Music and its Functions and Roles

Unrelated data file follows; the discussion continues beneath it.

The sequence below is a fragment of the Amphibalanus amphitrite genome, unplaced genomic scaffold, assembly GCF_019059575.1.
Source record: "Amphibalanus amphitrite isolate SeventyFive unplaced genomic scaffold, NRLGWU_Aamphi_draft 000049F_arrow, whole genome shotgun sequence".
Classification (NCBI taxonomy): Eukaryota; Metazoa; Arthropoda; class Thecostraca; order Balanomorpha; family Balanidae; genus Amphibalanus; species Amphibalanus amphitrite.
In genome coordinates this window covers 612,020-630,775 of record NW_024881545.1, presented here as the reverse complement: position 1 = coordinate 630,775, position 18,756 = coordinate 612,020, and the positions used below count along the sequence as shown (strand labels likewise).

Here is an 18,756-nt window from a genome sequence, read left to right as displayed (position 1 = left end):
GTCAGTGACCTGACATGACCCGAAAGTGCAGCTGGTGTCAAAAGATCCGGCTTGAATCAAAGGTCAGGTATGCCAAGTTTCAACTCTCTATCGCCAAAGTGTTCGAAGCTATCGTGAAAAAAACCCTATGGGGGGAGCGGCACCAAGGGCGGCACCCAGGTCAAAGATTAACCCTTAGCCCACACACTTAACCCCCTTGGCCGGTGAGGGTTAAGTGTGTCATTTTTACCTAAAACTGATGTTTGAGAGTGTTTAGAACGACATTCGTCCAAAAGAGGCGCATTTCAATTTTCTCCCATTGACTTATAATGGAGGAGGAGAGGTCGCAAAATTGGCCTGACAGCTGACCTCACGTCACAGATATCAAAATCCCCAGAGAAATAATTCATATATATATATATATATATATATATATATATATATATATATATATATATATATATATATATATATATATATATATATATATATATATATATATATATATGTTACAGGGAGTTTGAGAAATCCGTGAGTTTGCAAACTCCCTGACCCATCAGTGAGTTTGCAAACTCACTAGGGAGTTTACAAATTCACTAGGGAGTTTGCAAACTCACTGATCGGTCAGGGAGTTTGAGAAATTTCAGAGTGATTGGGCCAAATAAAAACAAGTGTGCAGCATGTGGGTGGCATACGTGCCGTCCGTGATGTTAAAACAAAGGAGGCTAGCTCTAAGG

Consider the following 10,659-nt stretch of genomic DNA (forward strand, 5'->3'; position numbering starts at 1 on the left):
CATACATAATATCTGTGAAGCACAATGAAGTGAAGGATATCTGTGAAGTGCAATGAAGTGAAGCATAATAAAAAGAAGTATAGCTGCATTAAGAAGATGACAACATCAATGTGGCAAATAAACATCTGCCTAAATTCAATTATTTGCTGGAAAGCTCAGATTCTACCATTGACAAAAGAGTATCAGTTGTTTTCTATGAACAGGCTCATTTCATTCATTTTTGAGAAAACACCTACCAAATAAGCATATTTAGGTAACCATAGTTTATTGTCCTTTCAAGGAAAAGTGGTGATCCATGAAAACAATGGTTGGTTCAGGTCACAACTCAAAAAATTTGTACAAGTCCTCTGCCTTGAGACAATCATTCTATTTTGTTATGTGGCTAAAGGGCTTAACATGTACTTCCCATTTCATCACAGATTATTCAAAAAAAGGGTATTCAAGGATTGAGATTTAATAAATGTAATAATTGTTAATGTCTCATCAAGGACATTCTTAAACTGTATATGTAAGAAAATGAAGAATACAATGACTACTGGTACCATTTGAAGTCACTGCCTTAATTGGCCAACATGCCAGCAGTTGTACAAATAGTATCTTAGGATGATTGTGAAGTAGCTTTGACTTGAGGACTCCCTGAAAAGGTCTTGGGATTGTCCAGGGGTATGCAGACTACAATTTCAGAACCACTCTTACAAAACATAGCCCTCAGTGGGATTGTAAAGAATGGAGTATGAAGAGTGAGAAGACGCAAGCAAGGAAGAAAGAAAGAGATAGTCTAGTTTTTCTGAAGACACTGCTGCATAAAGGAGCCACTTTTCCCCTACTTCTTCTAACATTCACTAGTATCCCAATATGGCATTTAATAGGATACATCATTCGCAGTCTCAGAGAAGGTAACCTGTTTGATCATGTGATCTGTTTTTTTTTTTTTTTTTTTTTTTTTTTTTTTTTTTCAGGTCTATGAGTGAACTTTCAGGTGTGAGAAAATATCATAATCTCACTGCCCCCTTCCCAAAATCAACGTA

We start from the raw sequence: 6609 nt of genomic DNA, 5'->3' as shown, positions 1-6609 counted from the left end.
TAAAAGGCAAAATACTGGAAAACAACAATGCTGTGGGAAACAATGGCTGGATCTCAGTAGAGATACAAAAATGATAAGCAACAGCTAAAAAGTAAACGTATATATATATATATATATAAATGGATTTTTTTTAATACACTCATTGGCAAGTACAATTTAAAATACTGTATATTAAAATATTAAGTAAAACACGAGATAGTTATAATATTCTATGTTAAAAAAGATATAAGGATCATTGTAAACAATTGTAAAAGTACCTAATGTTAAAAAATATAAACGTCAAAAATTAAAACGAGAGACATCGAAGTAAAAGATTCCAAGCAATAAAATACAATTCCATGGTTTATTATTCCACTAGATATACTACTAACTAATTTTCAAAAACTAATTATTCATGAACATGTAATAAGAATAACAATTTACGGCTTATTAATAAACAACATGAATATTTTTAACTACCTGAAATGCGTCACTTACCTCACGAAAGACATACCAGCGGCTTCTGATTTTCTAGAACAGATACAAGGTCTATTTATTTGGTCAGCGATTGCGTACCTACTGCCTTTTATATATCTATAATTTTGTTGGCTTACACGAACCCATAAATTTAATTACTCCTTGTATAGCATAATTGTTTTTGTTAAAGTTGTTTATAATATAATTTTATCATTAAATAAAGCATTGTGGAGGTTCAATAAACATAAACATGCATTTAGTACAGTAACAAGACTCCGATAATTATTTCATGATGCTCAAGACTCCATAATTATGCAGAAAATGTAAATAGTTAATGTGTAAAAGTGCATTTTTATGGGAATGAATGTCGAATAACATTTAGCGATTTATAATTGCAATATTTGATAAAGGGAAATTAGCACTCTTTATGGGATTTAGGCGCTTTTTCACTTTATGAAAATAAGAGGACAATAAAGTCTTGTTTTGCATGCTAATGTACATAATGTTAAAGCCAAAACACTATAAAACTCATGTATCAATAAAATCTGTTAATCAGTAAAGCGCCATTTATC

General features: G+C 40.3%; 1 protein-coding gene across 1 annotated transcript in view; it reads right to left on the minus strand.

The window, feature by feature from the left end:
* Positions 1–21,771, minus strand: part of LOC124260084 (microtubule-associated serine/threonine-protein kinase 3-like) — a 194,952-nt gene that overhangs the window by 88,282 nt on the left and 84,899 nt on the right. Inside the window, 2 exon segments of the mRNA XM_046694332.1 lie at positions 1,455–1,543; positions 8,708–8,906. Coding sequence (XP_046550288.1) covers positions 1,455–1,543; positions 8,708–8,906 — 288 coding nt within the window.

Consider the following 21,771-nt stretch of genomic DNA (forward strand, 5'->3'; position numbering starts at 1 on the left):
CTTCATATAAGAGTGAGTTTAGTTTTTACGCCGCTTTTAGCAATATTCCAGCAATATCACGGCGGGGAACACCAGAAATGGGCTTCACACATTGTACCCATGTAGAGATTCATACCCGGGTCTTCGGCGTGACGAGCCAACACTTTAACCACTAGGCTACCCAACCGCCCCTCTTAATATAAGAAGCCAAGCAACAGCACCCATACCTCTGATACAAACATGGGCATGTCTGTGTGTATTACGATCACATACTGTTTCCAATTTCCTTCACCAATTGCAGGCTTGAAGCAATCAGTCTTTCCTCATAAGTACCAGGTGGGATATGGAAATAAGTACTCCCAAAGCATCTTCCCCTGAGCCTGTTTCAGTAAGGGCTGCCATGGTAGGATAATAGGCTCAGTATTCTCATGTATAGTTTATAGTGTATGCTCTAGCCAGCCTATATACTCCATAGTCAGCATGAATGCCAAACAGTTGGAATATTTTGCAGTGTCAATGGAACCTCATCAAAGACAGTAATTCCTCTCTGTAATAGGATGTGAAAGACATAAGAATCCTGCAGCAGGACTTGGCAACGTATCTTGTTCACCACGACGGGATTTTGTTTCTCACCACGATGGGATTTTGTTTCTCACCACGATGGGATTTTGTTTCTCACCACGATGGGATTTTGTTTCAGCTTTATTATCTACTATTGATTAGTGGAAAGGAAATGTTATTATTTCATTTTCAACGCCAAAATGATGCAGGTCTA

Music has always been an integral part of human civilization. It is what binds individuals to their culture, people to their country. From the majestic stories of India to the concert halls of Vienna to the radio station playing mariachi music here in LA, music pervades our lives. Since our beginnings, music has accompanied rituals and ceremonies, and as time passed, began to fill other roles in religion, society, education, and entertainment. Within these different categories, music served to educate, unite, provide accompaniment to activities, and also function as a means of courtship. Like all things, however, philosophers found inherent dangers and benefits of music. Music served various purposes throughout the history of mankind. Its development and the attitudes surrounding it have changed as time elapsed. Plato felt that it was beneath the elite to listen to music for pure enjoyment, stating that only "commonplace people" hired the services of women to dance and sing for their enjoyment. The elite should believe that music to be used for higher purposes, such as celebrating religion, education and ritual. Conversely, Aristotle believed that music could be used for the purposes of entertainment and relaxation, as long as it was not excessive nor distracting. Along with the emergence of the Renaissance came the movement of Humanism. Humanism stated that the cultivated and sophisticated aristocrat should be able to write poetry and compose music as easily as lead a brave army into battle. Music for them was encouraged as a pastime, and having musical ability during the late sixteenth century was critical to being popular in polite society because music took a new social function. A conversation between the Count and Lord Gaspar in Castiglione's book revealed an appreciation for the qualities of music during the time of the Renaissance. Prior to the renaissance, music was an art enjoyed only by the elite. However, two...
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